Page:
"Putting my loft up for ridiculous 'Boston-only' rate on @airbnb for the #WorldSeries. Pressure cooker sold separately."

|The Volokh Conspiracy |

That's what Robert Metzinger tweeted before and during the St. Louis-Boston World Series, together with these three other items:

Going to be tailgating with a #PressureCooker during games 3-4-5 in #STL during #WorldSeries. #STLStrong #GoCards #postseason from Springfield, MO.

The #WorldSeries will be another finish line not crossed by #Boston.

Listening to the Offspring's "Bad Habit" and the lyrics just ring true of what will go down very soon.

The court notes that "The Song referenced in the last message contains lyrics about violence, with repeated mentions of 'blowin' away.'" Metzinger was prosecuted on the theory that these were true threats of a terrorist attack, but the trial court dismissed, and the Missouri Court of Appeals affirmed on Tuesday:

[T]he language of the tweets at issue demonstrated on their face that they were not serious expressions of an intent to cause injury to another…. Defendant's tweets facially reveal that they were made in the context of sports rivalry, an area often subject to impassioned language and hyperbole. While Defendant's references to pressure cookers and allusions to the Boston Marathon bombing were tasteless and offensive, the context of his tweets was such that a reasonable recipient would not interpret them as serious expressions of an intent to commit violence….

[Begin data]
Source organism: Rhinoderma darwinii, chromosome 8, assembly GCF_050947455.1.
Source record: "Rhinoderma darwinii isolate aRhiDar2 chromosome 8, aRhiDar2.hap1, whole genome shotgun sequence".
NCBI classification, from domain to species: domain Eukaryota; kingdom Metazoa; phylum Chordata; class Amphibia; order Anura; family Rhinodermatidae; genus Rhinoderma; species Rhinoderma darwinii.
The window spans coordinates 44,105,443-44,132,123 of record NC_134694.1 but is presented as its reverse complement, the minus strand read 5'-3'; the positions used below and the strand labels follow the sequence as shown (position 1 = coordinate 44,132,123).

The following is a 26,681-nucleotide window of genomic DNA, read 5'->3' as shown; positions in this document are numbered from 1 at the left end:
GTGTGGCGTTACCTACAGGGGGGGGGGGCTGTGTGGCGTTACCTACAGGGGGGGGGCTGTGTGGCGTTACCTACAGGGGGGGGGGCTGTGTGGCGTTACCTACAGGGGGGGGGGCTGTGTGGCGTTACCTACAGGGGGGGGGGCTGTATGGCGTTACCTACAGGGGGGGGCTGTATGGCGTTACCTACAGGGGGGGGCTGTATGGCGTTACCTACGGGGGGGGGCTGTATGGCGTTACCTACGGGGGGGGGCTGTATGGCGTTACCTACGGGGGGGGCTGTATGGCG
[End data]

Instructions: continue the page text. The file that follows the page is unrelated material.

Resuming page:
Defendant's tweets are distinguishable from the threats in [two prior cases] because the State established without dispute at the hearing that they were made in the context of sports rivalry and in the spirit of "trash talking." Nothing in Defendant's tweets credibly suggested, either directly or indirectly, that Defendant was threatening violent acts that were likely to occur.

We conclude that the trial court properly considered the language of the four tweets and, under the rather unique circumstances of this case, correctly determined, as a matter of law, that the four tweets did not constitute "true threats" and, therefore, were improperly criminalized.

Thanks to Eric Goldman (Technology & Marketing Law Blog) for the pointer.

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